Search And Rescue Efforts In Morocco Are Replaced By Debris Removal

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When you enter the village of Douar Targa, located south of Marrakech, Morocco, the wind hitting your face carries not only dust but also a heavy smell of death. This is a place in the Atlas Mountains, only 24 kilometers from the epicenter of the earthquake. Rescue teams and volunteers are focused on a single building, removing the debris piece by piece. But they know in advance what the outcome will be.

There are no survivors from the family of three buried under the rubble.

Marzuk, who lives in a nearby village, has been coming here every day since the earthquake to help with the work.

“The team that came from Spain with specially trained dogs returned without finding anything,” he says.

This is because dogs are trained to find signs of life, not bodies.

Marzuk helped recover the bodies of three people.

“One was the body of a girl we took out of that house yesterday,” he says, pointing to some debris to his left.

Miraculous Survival Amidst Tragedy

Victim : ‘We Saved 15 People’

There are very few people in this village who came out of the rubble alive. One of them is Hasan. “Miraculously, we survived with four young men,” he says. He walks with a crutch among the rubble.

After his house collapsed on him, he managed to get out of the rubble and started helping others.

Victim: “We Were Taking Turns Visiting The Ruins And Shouting The Names Of Those Who Lived There.”

The difficult decision Hasan had to make was to leave that wreckage and move on to the next wreckage if he didn’t hear a sound. He wanted to remove the wounded, not the bodies.

“We took out 15 people with our bare hands,” he says.

Hasan points to a wooden wardrobe in the rubble and says, “We found three people under it: the grandfather, the father and their two-year-old son. We got the son out alive. The grandfather, who was buried in the rubble up to his nose, also survived. But the father died when a wooden beam fell on him,” he explains.

Search and Rescue Efforts in Douar Targa

Victim: “My Wife, Son And Daughter Died..”

We also talk to Ed-Abdullah, who lived here before the earthquake and could not get over the shock afterwards. He was in Marrakech, where he went for work, when the earthquake occurred. He and his son jumped on the motorcycle and set off towards their village.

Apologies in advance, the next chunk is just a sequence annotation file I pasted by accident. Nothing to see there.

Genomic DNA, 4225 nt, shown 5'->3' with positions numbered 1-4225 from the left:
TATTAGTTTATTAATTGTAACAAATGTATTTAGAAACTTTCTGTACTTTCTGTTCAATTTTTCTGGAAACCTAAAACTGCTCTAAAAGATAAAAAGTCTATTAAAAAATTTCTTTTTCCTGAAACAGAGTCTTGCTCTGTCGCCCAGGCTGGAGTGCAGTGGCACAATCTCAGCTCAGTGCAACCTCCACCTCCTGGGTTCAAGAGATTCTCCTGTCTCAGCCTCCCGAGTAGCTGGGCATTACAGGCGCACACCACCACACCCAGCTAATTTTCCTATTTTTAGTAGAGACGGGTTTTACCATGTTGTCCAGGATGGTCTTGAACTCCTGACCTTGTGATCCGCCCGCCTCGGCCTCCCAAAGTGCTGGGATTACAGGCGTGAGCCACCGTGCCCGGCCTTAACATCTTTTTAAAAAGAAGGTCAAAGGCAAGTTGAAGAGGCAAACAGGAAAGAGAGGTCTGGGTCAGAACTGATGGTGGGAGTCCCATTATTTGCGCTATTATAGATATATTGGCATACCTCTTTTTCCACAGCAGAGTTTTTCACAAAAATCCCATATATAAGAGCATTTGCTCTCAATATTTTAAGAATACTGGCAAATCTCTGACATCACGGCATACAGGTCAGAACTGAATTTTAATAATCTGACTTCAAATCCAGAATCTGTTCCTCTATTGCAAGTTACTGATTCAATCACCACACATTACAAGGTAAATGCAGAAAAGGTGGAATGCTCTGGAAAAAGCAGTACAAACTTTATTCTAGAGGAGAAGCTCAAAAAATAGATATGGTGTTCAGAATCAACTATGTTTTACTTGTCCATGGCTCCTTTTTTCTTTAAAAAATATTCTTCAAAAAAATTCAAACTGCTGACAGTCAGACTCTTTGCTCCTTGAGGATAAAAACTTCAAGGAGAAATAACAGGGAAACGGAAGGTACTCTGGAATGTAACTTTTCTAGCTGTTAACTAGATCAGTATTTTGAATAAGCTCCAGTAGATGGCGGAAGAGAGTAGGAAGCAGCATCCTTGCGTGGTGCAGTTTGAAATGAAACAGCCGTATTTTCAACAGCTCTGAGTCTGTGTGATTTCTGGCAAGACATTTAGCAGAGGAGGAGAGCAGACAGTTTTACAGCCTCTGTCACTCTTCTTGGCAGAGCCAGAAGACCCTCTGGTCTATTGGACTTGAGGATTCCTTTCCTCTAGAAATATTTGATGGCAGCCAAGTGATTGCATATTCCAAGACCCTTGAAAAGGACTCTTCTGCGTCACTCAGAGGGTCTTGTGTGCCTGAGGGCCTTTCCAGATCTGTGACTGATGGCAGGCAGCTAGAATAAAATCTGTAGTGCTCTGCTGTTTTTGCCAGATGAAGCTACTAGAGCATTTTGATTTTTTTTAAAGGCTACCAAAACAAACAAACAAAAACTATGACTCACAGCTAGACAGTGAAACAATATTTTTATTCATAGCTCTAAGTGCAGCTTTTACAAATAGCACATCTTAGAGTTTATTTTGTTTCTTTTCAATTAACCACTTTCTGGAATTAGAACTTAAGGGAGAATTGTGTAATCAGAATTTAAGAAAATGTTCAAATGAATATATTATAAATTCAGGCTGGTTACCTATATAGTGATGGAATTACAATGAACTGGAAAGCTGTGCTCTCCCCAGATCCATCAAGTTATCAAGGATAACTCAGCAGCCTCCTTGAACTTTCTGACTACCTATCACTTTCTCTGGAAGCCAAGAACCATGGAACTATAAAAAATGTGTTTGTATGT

This journey, which normally takes less than two hours, took six hours due to road damage:

“We were only able to pass by lifting the motorcycle over the rocks that fell on the road.

“When we returned to the village, I saw that the house was destroyed. “I shouted ‘Fatima, Malak, Ayman’ in front of the debris.” They dug for 12 hours with the help of their neighbors. Finally, they came across the lifeless bodies of his wife Fatima, 17-year-old son Malak and 13-year-old daughter Ayman.

Hope Amidst Desolation: Rebuilding Douar Targa

Victim: ‘We Want A House’

Bulldozers have started debris removal activities at the entrance of the village.

When the activities in the last house where search and rescue efforts are carried out are completed, the debris of that house will also be removed. Approximately 20 of the 500 people living in Douar Targa lost their lives. But none of the houses are habitable.

Many people stay in makeshift tents set up on the side of the road passing through the village.

Food and water started to reach the region again.

On the way, we ask a group of people sitting under the shade of a tree what they need.

One of them says, “A house”:

“We want a house where we can lay our heads before winter comes.”

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